Alex Awards

I love the Alex Awards. I think it is a great toe-dip for teens into the waters of adult fiction, and even non-fiction. This is especially true for readers who are used to a young adult protagonist and that protagonists’ voice/perspective. I also think it is a good list for readers of all ages to check out.

My favorites from the  2014 list were:


Relish by Lucy Knisley

This graphic memoir is a coming-of-age story centered around food. I really loved Knisley’s voice and how she reminisces on her life. One of my best friends, Annie, loves to cook. She has a sublime blog here. I, on the other hand, am a nervous wreck in the kitchen. I make things like ravioli with blackberry jam (I was craving cheeze blintzes) and put green apples on my cheese pizza.

alex award 1

The Universe Versus Alex Woods by Gavin Extence

Alex Woods was such a lovable character. He lives an isolated life with his mother, but eventually finds friendship with a grumpy old widower. It’s a really good coming-of-age novel. Alex deals with a first crush and the morality of assisted suicide. There is such depth to this story and the flow of events allow the reader to critically think about the events as they unfold.

Tell the Wolves I’m Home by Carol Rifka Brunt was a winner in 2013. I read this for a book club I was in and it was interesting to hear everyone’s input.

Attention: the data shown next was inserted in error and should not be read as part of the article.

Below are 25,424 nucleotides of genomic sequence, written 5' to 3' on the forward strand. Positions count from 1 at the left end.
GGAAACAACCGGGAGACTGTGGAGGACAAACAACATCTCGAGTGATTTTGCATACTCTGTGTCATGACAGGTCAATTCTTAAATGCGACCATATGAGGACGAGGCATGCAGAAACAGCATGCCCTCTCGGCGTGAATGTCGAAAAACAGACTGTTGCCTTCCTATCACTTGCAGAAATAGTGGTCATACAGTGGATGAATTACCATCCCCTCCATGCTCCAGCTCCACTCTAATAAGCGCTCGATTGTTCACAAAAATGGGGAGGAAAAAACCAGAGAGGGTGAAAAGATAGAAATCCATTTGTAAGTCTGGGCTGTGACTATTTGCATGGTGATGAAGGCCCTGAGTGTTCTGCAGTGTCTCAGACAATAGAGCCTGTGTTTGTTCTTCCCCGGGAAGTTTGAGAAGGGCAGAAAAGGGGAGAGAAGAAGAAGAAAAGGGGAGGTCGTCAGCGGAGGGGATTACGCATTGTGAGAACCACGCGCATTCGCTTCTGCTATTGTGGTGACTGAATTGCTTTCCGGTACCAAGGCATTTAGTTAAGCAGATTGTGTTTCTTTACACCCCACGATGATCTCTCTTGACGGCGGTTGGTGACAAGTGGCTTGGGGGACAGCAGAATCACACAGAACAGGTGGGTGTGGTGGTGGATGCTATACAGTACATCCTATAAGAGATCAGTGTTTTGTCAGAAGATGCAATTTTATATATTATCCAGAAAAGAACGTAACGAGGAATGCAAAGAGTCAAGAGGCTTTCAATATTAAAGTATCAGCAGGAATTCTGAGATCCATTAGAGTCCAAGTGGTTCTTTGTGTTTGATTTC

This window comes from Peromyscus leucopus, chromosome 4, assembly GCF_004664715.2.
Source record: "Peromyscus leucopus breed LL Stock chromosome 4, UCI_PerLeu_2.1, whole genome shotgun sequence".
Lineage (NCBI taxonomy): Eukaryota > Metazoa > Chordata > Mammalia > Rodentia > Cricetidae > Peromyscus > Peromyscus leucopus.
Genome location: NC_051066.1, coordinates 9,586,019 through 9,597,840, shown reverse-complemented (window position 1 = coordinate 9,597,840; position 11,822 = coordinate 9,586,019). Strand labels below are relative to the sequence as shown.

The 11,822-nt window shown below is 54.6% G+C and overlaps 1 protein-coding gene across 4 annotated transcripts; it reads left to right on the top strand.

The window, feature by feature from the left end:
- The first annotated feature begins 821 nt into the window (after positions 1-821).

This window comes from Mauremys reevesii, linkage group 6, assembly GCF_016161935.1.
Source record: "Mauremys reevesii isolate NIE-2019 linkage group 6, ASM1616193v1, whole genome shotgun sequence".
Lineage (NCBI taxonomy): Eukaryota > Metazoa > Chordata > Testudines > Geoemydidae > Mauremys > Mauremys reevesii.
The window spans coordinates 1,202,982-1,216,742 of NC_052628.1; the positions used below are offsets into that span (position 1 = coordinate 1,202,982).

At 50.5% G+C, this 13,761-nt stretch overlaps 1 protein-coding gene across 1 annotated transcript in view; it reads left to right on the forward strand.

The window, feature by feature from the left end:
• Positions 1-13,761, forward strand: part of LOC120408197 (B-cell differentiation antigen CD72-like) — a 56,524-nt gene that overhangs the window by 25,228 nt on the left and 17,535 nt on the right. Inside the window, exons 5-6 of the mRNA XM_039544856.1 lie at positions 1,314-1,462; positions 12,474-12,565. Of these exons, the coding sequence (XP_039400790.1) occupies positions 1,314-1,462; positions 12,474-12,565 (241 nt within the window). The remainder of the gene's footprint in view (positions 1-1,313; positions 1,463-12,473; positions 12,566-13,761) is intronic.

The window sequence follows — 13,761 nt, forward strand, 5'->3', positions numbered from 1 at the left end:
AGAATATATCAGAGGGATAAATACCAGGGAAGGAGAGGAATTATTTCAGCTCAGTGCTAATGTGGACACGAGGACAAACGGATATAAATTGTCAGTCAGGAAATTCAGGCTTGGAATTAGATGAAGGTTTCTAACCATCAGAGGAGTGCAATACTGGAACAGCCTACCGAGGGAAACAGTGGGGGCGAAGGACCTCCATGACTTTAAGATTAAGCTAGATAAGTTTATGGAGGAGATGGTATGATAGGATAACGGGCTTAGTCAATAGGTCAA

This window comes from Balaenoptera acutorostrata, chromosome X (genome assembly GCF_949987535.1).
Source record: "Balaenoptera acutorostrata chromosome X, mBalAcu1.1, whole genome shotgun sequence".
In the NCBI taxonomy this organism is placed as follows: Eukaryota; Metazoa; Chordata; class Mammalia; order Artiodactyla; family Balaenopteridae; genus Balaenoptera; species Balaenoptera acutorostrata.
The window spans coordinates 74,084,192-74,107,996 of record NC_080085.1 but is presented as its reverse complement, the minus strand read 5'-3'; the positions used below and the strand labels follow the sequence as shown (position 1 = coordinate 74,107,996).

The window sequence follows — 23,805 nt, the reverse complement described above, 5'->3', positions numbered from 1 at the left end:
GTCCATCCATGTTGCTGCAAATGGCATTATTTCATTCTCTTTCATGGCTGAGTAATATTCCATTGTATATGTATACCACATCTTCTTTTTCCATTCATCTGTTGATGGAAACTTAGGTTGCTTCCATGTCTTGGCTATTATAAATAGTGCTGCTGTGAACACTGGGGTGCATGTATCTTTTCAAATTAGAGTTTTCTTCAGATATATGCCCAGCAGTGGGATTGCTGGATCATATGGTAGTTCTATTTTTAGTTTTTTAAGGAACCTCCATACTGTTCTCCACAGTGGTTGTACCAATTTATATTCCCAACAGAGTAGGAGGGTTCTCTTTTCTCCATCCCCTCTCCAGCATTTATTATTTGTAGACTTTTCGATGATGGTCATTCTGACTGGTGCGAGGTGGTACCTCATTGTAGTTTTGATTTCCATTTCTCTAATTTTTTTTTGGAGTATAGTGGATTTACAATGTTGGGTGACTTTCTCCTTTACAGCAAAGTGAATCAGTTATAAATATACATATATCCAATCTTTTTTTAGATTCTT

Tell the Wolves I'm Home

On a related note, this has been on my mind lately:

Earlier this summer, Ruth Graham published an article about why adults should not read YA and basically shamed them, implying they were dummies. I don’t think that YA literature is confined to “reading level” or maturity level. Most stories in the young adult collections simply have a young adult protagonist, but are equally as complex as those in the adult collection. Graham mentions the all-consuming love that is evoked in many popular young adult books (e.i. Fault in Our Stars or Eleanor & Park), but I know plenty of adult books that contain characters with this same mindset (chick-lit anyone??). Anyways, Graham has gotten a lot of responses defending young adult stories. My favorites are here and here. It really is okay that Ruth Graham doesn’t read young adult books or have any desire to do so. What is not okay is that she tells people that they are wrong for enjoying a story and publicly condemns them. I didn’t read a lot of young adult literature when I was in middle and high school. I read Murakami, Valley of the Dolls, She’s Come Undone, and I learned that many adults are just as confused about life as teenagers. I still read books “for my age”, but now I read and fall in love with not just young adult stories, but junior chapter books and picture books.

And now I’ll jump off my soapbox…


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